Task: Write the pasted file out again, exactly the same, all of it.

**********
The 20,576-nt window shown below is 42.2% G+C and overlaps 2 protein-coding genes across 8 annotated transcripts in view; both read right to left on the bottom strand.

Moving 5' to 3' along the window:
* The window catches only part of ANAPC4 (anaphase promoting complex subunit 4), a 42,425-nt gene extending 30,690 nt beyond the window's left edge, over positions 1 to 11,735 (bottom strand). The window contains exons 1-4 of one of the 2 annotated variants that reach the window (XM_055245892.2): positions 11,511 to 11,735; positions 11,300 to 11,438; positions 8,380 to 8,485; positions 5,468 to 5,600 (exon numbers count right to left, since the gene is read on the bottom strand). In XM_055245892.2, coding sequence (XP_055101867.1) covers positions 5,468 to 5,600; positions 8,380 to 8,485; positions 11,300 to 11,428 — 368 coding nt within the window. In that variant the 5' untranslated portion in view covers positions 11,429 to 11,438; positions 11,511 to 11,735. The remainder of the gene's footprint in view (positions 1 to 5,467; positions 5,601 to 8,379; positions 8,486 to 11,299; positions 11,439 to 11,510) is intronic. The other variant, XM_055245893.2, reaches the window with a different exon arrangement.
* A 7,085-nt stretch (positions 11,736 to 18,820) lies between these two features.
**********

The 20,576-nt window shown below is 42.2% G+C and overlaps 2 protein-coding genes across 8 annotated transcripts in view; both read right to left on the bottom strand.

Moving 5' to 3' along the window:
* The window catches only part of ANAPC4 (anaphase promoting complex subunit 4), a 42,425-nt gene extending 30,690 nt beyond the window's left edge, over positions 1 to 11,735 (bottom strand). The window contains exons 1-4 of one of the 2 annotated variants that reach the window (XM_055245892.2): positions 11,511 to 11,735; positions 11,300 to 11,438; positions 8,380 to 8,485; positions 5,468 to 5,600 (exon numbers count right to left, since the gene is read on the bottom strand). In XM_055245892.2, coding sequence (XP_055101867.1) covers positions 5,468 to 5,600; positions 8,380 to 8,485; positions 11,300 to 11,428 — 368 coding nt within the window. In that variant the 5' untranslated portion in view covers positions 11,429 to 11,438; positions 11,511 to 11,735. The remainder of the gene's footprint in view (positions 1 to 5,467; positions 5,601 to 8,379; positions 8,486 to 11,299; positions 11,439 to 11,510) is intronic. The other variant, XM_055245893.2, reaches the window with a different exon arrangement.
* A 7,085-nt stretch (positions 11,736 to 18,820) lies between these two features.